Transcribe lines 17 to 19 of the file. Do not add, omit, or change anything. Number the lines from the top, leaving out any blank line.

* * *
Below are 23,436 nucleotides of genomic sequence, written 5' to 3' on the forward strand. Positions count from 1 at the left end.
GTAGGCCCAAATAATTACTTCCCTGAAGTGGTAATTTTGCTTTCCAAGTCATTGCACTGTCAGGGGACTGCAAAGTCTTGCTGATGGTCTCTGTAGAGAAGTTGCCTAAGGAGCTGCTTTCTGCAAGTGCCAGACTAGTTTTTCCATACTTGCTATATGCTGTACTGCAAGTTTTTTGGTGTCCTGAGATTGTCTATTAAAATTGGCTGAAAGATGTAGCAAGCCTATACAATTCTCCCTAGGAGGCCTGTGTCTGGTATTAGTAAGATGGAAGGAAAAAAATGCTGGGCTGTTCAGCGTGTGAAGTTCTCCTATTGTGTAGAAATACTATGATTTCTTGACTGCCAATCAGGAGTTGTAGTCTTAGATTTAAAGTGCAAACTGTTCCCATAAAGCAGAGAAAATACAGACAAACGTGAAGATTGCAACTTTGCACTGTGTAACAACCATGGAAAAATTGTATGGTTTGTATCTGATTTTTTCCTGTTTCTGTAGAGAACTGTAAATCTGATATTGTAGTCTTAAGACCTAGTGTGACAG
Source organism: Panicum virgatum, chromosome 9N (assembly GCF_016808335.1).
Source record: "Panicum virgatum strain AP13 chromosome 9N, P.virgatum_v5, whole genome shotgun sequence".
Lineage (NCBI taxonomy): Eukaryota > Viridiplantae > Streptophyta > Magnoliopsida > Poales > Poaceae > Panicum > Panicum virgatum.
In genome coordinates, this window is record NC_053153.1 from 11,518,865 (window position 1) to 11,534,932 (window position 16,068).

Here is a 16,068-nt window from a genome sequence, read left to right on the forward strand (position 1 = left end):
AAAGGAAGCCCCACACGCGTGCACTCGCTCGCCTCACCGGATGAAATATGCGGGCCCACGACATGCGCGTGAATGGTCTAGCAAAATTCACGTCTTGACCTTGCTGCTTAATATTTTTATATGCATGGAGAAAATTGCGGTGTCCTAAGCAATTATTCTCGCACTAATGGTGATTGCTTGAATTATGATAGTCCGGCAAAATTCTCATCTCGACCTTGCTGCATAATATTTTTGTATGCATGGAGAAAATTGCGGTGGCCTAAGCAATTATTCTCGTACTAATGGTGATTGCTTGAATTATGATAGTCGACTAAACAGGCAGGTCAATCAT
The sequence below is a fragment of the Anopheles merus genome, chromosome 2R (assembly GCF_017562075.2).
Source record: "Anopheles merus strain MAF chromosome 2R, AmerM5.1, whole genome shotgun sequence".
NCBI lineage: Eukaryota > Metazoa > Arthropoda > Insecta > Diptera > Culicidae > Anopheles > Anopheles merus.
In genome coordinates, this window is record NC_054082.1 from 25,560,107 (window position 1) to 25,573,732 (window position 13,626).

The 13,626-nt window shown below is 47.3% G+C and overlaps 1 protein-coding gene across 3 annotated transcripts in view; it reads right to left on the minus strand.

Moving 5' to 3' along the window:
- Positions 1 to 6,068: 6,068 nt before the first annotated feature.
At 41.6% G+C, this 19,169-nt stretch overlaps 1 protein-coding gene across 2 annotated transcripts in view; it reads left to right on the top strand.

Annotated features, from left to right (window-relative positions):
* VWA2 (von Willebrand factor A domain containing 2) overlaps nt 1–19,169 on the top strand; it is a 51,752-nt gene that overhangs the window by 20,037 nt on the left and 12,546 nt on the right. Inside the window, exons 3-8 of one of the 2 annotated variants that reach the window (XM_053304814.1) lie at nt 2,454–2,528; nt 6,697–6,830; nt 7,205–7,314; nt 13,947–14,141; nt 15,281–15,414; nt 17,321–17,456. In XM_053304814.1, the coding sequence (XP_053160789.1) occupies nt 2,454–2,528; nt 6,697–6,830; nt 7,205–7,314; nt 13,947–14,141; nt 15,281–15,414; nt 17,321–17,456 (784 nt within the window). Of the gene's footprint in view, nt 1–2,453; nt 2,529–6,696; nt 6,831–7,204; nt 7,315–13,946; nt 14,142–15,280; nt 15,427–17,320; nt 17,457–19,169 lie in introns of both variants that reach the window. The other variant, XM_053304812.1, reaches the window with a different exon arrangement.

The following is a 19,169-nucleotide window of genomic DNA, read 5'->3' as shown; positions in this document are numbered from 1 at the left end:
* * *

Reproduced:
Annotated features, from left to right (window-relative positions):
* VWA2 (von Willebrand factor A domain containing 2) overlaps nt 1–19,169 on the top strand; it is a 51,752-nt gene that overhangs the window by 20,037 nt on the left and 12,546 nt on the right. Inside the window, exons 3-8 of one of the 2 annotated variants that reach the window (XM_053304814.1) lie at nt 2,454–2,528; nt 6,697–6,830; nt 7,205–7,314; nt 13,947–14,141; nt 15,281–15,414; nt 17,321–17,456. In XM_053304814.1, the coding sequence (XP_053160789.1) occupies nt 2,454–2,528; nt 6,697–6,830; nt 7,205–7,314; nt 13,947–14,141; nt 15,281–15,414; nt 17,321–17,456 (784 nt within the window). Of the gene's footprint in view, nt 1–2,453; nt 2,529–6,696; nt 6,831–7,204; nt 7,315–13,946; nt 14,142–15,280; nt 15,427–17,320; nt 17,457–19,169 lie in introns of both variants that reach the window. The other variant, XM_053304812.1, reaches the window with a different exon arrangement.

The following is a 19,169-nucleotide window of genomic DNA, read 5'->3' as shown; positions in this document are numbered from 1 at the left end: